THE Department of Trade and Industry (DTI) said it will investigate the alleged proliferation of substandard steel after legislators cited the damage to buildings caused by recent earthquakes in Mindanao.
In a statement Friday, the DTI said that it supports House Resolution 379, which on Nov. 4 sought an investigation into substandard steel and cement products that may have compromised the southern island’s infrastructure.
“We welcome this call and shall fully cooperate and support the investigation to be conducted in order to ensure that the public will not be harmed by substandard construction materials,” Trade Secretary Ramon M. Lopez said.
House Resolution 379 directs the department to conduct an inquiry into the alleged smuggling of substandard steel products, with the alleged collusion between steelmakers, the DTI, and the Bureau of Customs.
Mr. Lopez said such smuggling runs against the agency’s goal of protecting consumers and strengthening manufacturing. He added that the DTI will investigate to ensure that there is no corruption in the system.
He is also encouraging third-party investigations, including those led by the Presidential Anti-Corruption Commission (PACC).
“We heightened the campaign against substandard products because it is not safe for consumers and unfair to local manufacturers who will face cheap competition. This, in turn, may shrink the country’s manufacturing base and lead to job losses. Clearly, smuggling substandard steel is detrimental to the mission of the agency,” Mr. Lopez said.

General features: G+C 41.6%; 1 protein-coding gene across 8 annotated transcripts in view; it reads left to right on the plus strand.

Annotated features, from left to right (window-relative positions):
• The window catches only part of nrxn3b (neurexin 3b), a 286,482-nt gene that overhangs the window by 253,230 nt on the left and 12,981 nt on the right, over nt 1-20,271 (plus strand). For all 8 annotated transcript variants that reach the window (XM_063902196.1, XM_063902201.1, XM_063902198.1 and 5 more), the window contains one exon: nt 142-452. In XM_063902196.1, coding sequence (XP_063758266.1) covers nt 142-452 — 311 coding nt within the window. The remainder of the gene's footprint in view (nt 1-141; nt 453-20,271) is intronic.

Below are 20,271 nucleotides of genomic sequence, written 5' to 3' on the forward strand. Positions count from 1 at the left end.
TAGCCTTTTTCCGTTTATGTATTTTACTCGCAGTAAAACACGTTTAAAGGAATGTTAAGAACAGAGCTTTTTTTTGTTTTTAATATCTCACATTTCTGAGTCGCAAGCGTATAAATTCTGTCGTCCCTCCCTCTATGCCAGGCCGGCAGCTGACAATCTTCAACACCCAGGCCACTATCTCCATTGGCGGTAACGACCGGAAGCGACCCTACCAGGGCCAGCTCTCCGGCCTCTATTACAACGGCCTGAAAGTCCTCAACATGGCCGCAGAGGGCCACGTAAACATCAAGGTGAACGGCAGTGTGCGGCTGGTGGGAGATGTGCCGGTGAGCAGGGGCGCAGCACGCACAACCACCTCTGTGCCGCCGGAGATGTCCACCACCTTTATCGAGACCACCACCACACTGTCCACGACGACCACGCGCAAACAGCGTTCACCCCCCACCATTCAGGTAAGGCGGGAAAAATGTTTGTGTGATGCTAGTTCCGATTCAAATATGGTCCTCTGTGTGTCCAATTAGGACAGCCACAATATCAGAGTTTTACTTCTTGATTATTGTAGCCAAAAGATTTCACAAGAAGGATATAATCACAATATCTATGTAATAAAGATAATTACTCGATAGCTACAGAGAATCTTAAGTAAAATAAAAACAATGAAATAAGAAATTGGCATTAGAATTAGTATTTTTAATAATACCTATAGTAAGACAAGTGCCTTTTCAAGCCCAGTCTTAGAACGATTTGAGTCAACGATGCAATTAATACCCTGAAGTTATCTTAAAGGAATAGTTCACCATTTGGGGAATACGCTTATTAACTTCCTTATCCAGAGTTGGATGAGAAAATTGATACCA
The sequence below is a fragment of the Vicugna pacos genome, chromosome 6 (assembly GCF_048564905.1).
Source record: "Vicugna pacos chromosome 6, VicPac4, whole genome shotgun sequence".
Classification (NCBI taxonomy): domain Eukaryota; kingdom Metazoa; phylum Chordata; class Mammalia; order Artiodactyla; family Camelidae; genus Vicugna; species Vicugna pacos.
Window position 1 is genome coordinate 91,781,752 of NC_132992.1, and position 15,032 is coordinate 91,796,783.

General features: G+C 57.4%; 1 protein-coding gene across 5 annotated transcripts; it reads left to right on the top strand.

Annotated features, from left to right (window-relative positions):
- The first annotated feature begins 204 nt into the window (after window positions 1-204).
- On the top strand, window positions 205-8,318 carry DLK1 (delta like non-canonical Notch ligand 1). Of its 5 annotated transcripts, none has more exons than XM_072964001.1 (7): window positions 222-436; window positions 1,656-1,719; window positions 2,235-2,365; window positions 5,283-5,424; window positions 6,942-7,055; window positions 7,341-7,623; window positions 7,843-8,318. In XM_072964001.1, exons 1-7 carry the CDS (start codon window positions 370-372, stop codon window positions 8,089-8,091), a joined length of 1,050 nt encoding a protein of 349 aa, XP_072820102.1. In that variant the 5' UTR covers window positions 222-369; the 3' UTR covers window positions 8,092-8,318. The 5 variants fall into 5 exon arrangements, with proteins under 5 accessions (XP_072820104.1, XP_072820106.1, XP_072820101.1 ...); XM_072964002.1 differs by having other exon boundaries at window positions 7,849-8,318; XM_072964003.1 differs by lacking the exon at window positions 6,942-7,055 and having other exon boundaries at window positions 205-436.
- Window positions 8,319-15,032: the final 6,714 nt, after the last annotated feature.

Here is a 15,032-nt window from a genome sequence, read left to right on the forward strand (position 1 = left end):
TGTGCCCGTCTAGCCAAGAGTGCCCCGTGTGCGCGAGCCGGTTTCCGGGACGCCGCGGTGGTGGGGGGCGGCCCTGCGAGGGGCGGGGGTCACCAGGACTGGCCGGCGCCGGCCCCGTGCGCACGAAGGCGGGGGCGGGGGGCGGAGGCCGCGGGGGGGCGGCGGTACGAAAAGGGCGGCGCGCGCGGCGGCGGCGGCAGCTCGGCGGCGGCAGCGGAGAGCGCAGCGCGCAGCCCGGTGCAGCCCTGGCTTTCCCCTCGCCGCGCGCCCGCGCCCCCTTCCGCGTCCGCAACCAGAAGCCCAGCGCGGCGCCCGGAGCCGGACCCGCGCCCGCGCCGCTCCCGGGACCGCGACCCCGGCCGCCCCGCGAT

Mr. Lopez said that under the Duterte administration, the DTI has developed stricter product standards, included more products in the list of mandatory compliance, and increased the sample size of products for testing.
“We are adding more products for mandatory compliance… (if many of them are) not subjected to mandatory testing, substandard products can come in,” he said.
DTI has cracked down on steel products like rebar and angle bars. The agency has also increased its surveillance of foreign manufacturers.
The guidelines also include regular annual surveillance and surprise factory visits and requiring steel manufactures to set up their own testing facilities prior to qualifying for a Philippine Standards license.
The guidelines require inspections at various stages of transport, including pre-shipment, post-shipment, and audit in retail.
In 2019, the DTI Fair Trade Enforcement Bureau has so far issued 61 notices of violation against establishments found distributing non-conforming steel products.
The department is studying the inclusion of roofing, ceramic tiles, and plywood in the list for mandatory certification, and is holding consultations on the regulation of black iron and galvanized iron, steel pipe, and steel sheets. — Jenina P. Ibañez